Ontario plans to introduce legislation to create its first French-language university “in the coming months” to give French-speaking students more opportunities to study in the language.
The provincial government said that the new university would be “governed for and by francophones” and would welcome its first cohort of students by 2020.
It added that Ontario was home to 611,500 francophones – the largest population in Canada outside Quebec – and that central and south-western Ontario had the country’s fastest growing francophone population.
The government said that the university would be the first of its kind in the province, but there are currently two publicly funded French-language colleges and nine universities at which students can study in French.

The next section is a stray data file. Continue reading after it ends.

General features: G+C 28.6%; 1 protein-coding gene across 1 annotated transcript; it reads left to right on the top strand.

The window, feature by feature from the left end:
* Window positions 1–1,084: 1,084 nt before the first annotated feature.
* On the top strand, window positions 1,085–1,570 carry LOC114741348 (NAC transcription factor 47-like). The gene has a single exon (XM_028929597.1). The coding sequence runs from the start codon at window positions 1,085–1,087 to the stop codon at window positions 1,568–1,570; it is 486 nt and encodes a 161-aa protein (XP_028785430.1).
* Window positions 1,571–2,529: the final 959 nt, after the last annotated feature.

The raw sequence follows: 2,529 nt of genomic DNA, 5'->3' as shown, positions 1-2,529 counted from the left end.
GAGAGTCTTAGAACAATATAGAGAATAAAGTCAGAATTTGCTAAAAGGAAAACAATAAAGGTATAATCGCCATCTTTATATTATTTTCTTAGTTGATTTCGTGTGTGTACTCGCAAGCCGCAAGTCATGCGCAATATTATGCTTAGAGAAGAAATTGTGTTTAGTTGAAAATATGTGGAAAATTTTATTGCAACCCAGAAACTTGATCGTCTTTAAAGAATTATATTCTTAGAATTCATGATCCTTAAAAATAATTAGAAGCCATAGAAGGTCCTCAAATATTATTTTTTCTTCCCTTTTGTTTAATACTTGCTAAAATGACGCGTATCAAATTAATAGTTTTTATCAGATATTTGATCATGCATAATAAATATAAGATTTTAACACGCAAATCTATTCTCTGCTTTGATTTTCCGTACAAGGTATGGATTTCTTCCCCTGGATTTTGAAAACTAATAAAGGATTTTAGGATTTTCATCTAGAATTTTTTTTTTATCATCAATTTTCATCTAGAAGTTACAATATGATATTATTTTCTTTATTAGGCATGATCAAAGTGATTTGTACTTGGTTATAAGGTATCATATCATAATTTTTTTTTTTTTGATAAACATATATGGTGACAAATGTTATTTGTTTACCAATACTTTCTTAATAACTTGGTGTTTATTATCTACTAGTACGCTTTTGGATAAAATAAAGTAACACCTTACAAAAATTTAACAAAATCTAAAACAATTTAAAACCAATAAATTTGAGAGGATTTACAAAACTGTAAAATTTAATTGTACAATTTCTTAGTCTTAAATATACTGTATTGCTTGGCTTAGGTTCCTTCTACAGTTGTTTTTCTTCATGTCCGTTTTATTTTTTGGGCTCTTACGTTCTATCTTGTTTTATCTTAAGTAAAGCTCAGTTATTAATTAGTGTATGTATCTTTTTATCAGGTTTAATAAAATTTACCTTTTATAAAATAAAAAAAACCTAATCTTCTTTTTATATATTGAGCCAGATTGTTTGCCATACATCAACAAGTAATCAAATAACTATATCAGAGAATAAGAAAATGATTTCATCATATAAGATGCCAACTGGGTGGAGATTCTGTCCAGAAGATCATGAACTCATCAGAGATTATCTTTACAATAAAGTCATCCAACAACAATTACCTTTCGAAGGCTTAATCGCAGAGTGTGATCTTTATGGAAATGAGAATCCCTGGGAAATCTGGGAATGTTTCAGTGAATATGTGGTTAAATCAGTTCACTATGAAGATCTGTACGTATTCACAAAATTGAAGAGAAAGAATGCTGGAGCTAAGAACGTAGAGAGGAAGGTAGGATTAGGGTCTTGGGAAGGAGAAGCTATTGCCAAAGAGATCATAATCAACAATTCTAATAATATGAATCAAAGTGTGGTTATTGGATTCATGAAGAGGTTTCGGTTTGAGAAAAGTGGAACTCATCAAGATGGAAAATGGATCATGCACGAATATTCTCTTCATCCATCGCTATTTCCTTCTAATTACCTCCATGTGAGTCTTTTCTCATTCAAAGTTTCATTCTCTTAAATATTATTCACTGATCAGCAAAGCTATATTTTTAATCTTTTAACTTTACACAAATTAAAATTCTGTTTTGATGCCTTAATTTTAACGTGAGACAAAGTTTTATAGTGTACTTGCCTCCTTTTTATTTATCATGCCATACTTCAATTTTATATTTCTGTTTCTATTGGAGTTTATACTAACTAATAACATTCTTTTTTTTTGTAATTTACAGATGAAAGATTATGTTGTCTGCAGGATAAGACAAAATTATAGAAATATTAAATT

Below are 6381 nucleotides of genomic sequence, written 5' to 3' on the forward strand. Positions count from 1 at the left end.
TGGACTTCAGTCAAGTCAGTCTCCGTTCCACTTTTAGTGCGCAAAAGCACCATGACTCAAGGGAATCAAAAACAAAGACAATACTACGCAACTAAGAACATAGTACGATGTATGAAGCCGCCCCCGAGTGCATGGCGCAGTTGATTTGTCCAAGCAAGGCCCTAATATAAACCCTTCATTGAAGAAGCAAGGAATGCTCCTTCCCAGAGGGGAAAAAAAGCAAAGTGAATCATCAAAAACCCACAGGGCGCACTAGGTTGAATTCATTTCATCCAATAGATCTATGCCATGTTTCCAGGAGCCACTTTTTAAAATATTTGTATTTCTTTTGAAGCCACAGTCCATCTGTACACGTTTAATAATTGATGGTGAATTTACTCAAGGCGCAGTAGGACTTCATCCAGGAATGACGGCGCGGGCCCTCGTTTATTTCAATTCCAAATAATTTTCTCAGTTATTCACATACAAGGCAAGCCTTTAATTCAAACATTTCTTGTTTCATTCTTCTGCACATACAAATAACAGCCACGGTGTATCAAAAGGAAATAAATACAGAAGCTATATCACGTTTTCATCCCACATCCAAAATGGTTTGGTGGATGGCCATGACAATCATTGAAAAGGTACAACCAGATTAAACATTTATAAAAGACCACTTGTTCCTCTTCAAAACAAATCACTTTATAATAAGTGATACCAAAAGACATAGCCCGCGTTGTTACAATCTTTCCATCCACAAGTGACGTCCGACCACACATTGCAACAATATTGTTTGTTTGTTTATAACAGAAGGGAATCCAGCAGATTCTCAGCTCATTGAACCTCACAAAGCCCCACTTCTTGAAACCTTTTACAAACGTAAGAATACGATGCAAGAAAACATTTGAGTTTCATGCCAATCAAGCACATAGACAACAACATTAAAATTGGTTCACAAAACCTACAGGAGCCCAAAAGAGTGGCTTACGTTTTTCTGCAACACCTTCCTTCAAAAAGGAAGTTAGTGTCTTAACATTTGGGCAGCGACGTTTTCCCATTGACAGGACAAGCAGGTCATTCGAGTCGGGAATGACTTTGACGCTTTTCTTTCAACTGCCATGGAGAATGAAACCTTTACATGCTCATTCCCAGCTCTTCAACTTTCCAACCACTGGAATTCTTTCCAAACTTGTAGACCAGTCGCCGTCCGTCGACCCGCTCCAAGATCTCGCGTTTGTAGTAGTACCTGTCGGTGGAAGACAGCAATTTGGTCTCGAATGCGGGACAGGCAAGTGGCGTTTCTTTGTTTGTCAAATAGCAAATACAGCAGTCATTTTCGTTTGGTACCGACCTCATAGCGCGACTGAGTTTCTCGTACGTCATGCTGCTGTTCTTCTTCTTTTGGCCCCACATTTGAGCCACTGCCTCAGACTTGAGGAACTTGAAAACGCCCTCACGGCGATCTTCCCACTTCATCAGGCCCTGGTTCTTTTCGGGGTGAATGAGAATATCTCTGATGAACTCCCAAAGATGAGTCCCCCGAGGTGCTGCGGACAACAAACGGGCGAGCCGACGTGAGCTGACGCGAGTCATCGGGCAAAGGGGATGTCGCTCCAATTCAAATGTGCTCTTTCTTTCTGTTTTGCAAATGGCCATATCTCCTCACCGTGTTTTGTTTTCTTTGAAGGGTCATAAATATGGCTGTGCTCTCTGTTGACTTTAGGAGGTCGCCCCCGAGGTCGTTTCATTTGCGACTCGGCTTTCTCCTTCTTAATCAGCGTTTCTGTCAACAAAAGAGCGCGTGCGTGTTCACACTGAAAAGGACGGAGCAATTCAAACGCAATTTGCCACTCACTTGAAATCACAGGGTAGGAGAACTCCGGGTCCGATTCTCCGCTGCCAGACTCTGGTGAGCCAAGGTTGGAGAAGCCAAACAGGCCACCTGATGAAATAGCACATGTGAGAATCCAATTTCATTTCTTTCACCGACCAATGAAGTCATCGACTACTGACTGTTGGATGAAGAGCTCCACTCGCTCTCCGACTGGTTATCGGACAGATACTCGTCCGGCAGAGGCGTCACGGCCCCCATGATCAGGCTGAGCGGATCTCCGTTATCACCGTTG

The move has come under fire, with some claiming that the francophone community is already well served by the province’s education system.
Writing for the National Post, Josh Dehaas, former online education editor for Maclean’s, said that there was already a “struggle to fill post-secondary seats” in the region.
“The estimated C$83.5-million [£52.2 million] ‘startup cost’ of the newly proposed waterfront campus in Toronto – which its proponents believe federal taxpayers will fund half of – would be better spent on fixing broken classrooms in existing institutes, or giving raises to underpaid contract professors. This new university is really the last thing Ontario needs,” he wrote.
Meanwhile, the president of the French students’ association at Laurentian University told the Sudbury Star that the proposals would sap students and funds from Laurentian.
“There hasn’t been enough research done to support a free-standing university,” said Jessica Findlay.
“And on multiple occasions, in all of the limited research that they’ve done, they have repeated that a lot of the students would be coming from existing French education institutions.”